In another study of NHS employees in the UK, Loretto et al (2005) demonstrated that there are a wide range of personal, environmental as well as workplace factors which influence the well-being of employees [40]. Conflict between work and non-work activities has a significant adverse impact. Support from management and a sense of autonomy were positively associated with wellbeing whilst high work demands and numerous changes at work had a negative impact [40]. Loretto et al (2005) found that work pressure is associated with work-life imbalance which in turn has an adverse impact on psychological health, with an increased likelihood of employees suffering from a diagnosable CMD [40].

There have been relatively few studies that may be more relevant to the majority of workers in developing countries. Using the Hopkins Symptoms Checklist (HSCL-25) in a study of 374 female cleaning personnel in Norway, Gamperiene et al (2006) found that 17.5% of all personnel had evidence of a CMD. This figure is more than double the average prevalence of CMDs among working women in Norway of 8.4% [32]. The cleaning profession was chosen by the authors as this occupation is known to be associated with several risk factors for stress in the workplace including low pay, lack of esteem and lack of control over working conditions [32]. Poor satisfaction with leadership and poor satisfaction with co-workers were significantly associated with poor mental health [32]. Interestingly, shift work and job strain were not found to be associated with mental health problems in this study [32]. Cleaning staff who were immigrants were three times more likely to have CMDs compared with staff born in Norway. Also, employees in the 50–59 age bracket had a higher prevalence of mental health problems compared with younger employees as well as older employees approaching retirement [32].

It is interesting to note that despite evidence for this association between workplace stress and CMDs, this is usually not sufficient for affected employees to receive compensation [41]. This is due to several factors, including the view that the association may not be proven independent of other stressors [41]. Compensation courts often view depression as a condition that cannot be proven because it does not have any objective signs. Furthermore, compensation courts are wary of potential malingerers [41]. LaMontagne et al (2008) also noted that depression associated with job strain is most probably under-recognised, as there are fewer numbers of individuals seeking compensation as a result of job strain [14].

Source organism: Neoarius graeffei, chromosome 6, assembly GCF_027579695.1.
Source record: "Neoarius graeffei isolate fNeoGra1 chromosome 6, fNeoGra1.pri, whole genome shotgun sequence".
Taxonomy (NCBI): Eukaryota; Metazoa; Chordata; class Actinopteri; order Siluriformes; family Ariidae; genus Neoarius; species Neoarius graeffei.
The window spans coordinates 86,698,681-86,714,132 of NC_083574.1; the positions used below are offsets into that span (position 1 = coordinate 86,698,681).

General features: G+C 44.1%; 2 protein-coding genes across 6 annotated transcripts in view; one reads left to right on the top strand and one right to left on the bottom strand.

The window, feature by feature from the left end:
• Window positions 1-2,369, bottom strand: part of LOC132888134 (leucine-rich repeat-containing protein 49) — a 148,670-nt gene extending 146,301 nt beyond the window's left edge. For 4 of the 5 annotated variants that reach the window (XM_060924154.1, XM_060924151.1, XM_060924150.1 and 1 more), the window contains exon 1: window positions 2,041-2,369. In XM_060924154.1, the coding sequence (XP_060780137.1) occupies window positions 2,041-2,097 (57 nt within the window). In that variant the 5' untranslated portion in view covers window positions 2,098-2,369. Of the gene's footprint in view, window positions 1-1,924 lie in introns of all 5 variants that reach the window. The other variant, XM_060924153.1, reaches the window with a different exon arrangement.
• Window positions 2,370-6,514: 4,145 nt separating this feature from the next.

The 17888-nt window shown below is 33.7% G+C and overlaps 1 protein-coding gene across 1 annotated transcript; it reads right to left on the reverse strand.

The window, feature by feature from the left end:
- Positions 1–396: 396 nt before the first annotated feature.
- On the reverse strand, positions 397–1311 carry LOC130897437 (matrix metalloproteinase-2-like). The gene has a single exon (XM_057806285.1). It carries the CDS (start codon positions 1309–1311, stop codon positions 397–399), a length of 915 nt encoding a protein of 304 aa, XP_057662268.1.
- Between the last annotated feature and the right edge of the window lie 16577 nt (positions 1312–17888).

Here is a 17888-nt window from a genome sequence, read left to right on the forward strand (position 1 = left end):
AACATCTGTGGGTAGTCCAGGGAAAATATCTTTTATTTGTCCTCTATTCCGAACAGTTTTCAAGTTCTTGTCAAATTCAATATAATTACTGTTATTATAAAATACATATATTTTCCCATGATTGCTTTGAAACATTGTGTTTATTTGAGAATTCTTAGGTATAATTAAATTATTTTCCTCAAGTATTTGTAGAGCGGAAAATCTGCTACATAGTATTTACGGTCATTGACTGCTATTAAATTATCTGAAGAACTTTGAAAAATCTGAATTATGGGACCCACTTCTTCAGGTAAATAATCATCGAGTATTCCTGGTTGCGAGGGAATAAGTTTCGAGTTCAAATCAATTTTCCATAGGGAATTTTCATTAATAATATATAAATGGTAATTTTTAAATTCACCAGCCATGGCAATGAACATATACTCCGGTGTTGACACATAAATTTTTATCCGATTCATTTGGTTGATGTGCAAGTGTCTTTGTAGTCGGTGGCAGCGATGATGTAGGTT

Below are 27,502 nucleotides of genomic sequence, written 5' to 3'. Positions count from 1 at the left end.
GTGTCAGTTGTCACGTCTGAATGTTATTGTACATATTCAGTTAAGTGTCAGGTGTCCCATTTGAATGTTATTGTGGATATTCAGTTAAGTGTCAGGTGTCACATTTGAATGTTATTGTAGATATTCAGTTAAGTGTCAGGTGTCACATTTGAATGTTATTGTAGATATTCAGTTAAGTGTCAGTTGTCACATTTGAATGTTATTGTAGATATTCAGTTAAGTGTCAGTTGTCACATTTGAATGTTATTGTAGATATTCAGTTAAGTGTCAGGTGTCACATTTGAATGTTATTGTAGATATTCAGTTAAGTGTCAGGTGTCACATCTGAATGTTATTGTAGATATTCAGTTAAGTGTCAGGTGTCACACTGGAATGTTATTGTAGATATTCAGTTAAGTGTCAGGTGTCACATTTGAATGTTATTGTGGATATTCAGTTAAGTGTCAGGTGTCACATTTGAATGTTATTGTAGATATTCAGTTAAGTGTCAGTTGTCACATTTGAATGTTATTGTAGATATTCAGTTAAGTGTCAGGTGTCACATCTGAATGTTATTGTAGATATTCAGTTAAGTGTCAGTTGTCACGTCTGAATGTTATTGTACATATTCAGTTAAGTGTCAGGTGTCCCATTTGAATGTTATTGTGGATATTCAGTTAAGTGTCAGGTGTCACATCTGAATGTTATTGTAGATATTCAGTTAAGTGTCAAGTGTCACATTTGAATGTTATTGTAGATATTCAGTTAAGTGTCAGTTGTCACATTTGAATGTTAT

Workplace mental health interventions

The workplace has been increasingly identified as an appropriate setting for primary care interventions to improve health and also hence in turn improve workplace productivity [15]. Gains from investment in the wellbeing of employees goes beyond financial ones. Greater wellbeing may also lead to improved commitment by employees, reduced labour turnover, quality of goods and services as well as innovation [30]. From a positive stance, intervention in the workplace may have a positive impact on the quality of life of employees and hence improve both economic and social sustainability [30].

Whilst significant progress in the field of health promotion has been made in workplaces in the developed world, the focus has been on stress in general and the identification of individuals with CMDs has not been a specific focus [30]. Although it is common sense that dysfunctional work environments can contribute to the onset of CMDs, particularly in vulnerable individuals, there is a dearth of data regarding the potential impact of workplace stress management programs on the incidence of CMDs [41]. Given the recognised impact of CMDs on productivity, it is surprising that there has not been as yet widespread investment in enhanced assessment and treatment programs in the workplace [42, 16].